The Perks of Battery-Powered Boating

By Jonathan Susser | July 3, 2021

Q: With gas prices on the rise recently — and the stress of finding gas during the shortage a couple of months ago — my family is looking to electrify more of our home gear. In particular, we’ve been considering an electric-powered fishing boat. What are our options here?

A: Well, you’re definitely looking in the right direction. Two big advantages of battery-powered equipment are price stability and convenience. Electricity prices fluctuate less than gasoline (and they’re lower overall), and you can usually use any ol’ electrical outlet to plug in and charge up!

Source: Carolina Country

On top of these benefits, there’s typically less maintenance to worry about (thanks to there being fewer moving parts) and no gas or oil — and the associated storage and transportation — to deal with.

Electric technology isn’t new to boating; it has been used in some form for more than a century. Over the last few decades in particular, though, battery-powered trolling motors (those used more for maneuvering and positioning) have become commonplace.

Even more recently, electric outboard motors (those that give you additional oomph and are designed to be the primary power source of a boat) have been growing in popularity, with expanding options for johnboats, bass boats, dinghies, pontoons and the like. Popular manufacturers include Torqeedo, Pure Watercraft, Minn Kota, Elco and ePropulsion.

Given their more rapid advancement in the market, we’ll focus mainly on electric outboards in this article, but a trolling motor may be sufficient to meet your needs.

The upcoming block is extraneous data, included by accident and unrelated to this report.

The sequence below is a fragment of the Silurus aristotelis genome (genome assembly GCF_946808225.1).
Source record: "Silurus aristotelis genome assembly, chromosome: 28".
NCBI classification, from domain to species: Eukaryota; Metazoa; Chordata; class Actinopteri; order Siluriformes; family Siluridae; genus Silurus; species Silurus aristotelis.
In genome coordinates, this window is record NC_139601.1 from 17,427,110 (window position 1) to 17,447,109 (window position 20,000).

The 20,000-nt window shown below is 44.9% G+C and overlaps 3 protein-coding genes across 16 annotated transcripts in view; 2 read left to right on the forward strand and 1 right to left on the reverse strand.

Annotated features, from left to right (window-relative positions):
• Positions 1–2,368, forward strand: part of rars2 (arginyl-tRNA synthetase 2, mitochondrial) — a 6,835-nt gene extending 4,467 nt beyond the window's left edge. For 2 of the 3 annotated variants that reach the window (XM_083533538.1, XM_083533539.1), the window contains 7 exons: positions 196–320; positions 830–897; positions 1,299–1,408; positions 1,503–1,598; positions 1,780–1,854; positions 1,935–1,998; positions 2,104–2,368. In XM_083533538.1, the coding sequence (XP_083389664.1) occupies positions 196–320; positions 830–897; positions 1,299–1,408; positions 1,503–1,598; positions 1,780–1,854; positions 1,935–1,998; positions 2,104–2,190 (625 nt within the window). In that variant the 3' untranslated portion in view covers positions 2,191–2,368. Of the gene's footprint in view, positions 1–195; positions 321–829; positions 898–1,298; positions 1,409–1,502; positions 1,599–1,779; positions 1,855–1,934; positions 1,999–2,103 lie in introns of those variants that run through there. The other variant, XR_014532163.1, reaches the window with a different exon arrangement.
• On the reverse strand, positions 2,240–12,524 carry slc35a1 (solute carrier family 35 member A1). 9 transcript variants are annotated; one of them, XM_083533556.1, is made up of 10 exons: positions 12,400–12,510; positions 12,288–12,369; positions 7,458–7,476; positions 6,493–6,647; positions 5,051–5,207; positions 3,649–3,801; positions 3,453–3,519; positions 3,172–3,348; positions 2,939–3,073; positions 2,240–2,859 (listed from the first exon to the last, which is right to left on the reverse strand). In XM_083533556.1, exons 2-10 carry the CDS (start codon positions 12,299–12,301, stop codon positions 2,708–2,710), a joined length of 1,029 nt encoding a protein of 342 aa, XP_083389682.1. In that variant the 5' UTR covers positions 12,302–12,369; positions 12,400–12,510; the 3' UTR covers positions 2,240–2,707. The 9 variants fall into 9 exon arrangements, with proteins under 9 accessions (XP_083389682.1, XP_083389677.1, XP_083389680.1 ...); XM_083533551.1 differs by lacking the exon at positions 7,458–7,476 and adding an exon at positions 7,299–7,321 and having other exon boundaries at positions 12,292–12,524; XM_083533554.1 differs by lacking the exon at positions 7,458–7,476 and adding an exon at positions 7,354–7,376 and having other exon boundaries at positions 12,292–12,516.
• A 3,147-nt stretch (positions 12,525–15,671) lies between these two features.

So, first off, why are outboard motors getting the battery treatment? In addition to the perks noted above, there are certain performance benefits. For example, you’ll get better torque and a quieter ride, so you’re less likely to scare off fish.

You’ll also have more lakes and reservoirs to explore, as some bodies of water don’t allow gas-powered boats to launch.

Downsides to electric outboard motors tend to be price and runtime, but these drawbacks should wash away as the technology continues to develop and become more available.

The purchase price of electric outboard motors is generally higher than similar gas-powered models (and batteries may be a separate expense); however, the smaller the motor, the more cost-competitive it will be. Also, as mentioned earlier, you will save money over time thanks to the reduced maintenance and increased reliability.

When it comes to runtime, just like with battery-powered trolling motors, a few factors play a role — namely your speed and power consumption. Most outboard models include a digital display that provides key metrics to keep you informed. You’ll likely be fine all day when gliding along at a leisurely pace. Turn up the throttle, though, and you might have to return to the dock a bit sooner than you would like.

One more note about sizing terminology: Electric outboard motors are usually rated in watts (W) and kilowatts (kW), not horsepower like conventional gas-powered outboards. Therefore, manufacturers will often provide a horsepower equivalent for their products.

If you’re not quite ready to make the switch to an electric outboard motor, definitely keep it in mind for the future, and be on the lookout for electric-only fishing tournaments near you!

This article was originally published in Carolina Country magazine.